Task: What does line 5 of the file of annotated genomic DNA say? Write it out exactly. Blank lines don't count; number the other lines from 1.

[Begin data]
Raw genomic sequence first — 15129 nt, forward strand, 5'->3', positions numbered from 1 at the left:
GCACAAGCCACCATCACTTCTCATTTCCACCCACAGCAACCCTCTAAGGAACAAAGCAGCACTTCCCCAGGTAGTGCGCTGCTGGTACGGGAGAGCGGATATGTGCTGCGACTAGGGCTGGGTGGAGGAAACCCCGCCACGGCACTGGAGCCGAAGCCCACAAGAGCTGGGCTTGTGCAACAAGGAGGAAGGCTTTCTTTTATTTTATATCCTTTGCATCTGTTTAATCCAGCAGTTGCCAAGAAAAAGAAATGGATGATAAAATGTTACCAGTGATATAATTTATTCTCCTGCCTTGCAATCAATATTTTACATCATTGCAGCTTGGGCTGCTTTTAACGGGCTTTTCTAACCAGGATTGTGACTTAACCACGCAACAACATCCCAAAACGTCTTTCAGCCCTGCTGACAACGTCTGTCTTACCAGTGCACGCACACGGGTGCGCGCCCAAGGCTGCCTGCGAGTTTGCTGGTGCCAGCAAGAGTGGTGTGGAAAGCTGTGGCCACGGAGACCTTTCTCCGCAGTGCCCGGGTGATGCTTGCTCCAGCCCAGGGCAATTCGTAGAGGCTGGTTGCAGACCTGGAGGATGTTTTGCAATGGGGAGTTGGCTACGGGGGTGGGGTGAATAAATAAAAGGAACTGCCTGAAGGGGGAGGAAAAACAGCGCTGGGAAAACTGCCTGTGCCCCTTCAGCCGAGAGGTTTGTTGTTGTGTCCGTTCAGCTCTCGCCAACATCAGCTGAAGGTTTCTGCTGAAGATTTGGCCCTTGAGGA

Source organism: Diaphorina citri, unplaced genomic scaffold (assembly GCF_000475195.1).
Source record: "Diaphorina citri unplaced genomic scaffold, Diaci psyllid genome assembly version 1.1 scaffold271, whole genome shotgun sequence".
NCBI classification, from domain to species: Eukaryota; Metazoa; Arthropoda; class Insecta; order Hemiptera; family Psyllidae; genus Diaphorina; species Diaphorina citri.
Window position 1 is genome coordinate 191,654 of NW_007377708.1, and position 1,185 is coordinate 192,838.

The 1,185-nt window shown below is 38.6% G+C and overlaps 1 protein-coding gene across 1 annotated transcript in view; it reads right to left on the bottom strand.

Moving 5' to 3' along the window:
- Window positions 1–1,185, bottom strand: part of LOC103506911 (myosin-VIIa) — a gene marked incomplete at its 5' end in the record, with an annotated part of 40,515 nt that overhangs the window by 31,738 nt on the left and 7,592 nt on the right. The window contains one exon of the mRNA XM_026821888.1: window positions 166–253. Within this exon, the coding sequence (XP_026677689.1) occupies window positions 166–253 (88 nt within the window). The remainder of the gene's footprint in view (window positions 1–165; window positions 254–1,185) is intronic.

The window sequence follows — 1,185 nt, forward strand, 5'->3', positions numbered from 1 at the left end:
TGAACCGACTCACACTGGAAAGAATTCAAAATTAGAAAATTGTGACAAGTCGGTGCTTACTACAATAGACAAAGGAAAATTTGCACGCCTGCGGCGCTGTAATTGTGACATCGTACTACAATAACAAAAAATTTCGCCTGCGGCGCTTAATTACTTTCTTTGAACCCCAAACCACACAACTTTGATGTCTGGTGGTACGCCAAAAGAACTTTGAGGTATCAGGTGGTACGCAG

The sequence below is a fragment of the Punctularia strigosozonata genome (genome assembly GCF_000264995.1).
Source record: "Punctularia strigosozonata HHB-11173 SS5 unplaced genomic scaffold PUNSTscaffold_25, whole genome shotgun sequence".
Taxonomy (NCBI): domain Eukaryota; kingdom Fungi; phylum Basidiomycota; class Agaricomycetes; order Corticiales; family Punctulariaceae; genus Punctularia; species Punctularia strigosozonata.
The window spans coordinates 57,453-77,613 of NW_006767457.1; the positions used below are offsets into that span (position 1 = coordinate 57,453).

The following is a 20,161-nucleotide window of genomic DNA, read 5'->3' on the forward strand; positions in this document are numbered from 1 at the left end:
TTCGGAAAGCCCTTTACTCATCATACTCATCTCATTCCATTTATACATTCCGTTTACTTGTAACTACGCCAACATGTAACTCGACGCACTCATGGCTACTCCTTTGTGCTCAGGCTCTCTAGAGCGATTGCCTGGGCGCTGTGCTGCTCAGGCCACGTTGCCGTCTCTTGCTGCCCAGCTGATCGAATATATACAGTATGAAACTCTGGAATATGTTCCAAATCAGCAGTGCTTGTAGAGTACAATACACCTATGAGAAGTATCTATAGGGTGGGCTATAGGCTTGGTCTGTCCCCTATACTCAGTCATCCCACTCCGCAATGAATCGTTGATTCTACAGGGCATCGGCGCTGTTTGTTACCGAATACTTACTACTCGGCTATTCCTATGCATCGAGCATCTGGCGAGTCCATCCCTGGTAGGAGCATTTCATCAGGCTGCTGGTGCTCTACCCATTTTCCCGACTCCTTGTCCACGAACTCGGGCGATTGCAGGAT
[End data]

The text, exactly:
NCBI classification, from domain to species: Eukaryota; Metazoa; Arthropoda; class Insecta; order Hemiptera; family Psyllidae; genus Diaphorina; species Diaphorina citri.